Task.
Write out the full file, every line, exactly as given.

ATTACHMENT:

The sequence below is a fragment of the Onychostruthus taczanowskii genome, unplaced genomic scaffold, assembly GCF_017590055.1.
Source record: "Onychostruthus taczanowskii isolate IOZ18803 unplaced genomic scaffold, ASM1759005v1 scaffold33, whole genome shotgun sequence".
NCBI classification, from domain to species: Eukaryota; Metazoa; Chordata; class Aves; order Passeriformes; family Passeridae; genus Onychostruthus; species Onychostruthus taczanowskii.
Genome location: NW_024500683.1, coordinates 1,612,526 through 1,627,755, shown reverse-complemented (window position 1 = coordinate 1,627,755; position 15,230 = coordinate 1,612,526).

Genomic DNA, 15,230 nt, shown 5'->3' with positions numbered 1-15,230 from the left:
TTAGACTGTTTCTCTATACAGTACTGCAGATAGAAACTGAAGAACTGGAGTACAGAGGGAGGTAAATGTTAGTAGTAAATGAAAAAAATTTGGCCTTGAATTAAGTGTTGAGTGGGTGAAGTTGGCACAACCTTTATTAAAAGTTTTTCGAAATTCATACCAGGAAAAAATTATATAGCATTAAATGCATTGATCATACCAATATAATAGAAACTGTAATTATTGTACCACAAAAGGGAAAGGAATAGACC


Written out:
The sequence below is a fragment of the Onychostruthus taczanowskii genome, unplaced genomic scaffold, assembly GCF_017590055.1.
Source record: "Onychostruthus taczanowskii isolate IOZ18803 unplaced genomic scaffold, ASM1759005v1 scaffold33, whole genome shotgun sequence".
NCBI classification, from domain to species: Eukaryota; Metazoa; Chordata; class Aves; order Passeriformes; family Passeridae; genus Onychostruthus; species Onychostruthus taczanowskii.
Genome location: NW_024500683.1, coordinates 1,612,526 through 1,627,755, shown reverse-complemented (window position 1 = coordinate 1,627,755; position 15,230 = coordinate 1,612,526).

Genomic DNA, 15,230 nt, shown 5'->3' with positions numbered 1-15,230 from the left:
TTAGACTGTTTCTCTATACAGTACTGCAGATAGAAACTGAAGAACTGGAGTACAGAGGGAGGTAAATGTTAGTAGTAAATGAAAAAAATTTGGCCTTGAATTAAGTGTTGAGTGGGTGAAGTTGGCACAACCTTTATTAAAAGTTTTTCGAAATTCATACCAGGAAAAAATTATATAGCATTAAATGCATTGATCATACCAATATAATAGAAACTGTAATTATTGTACCACAAAAGGGAAAGGAATAGACC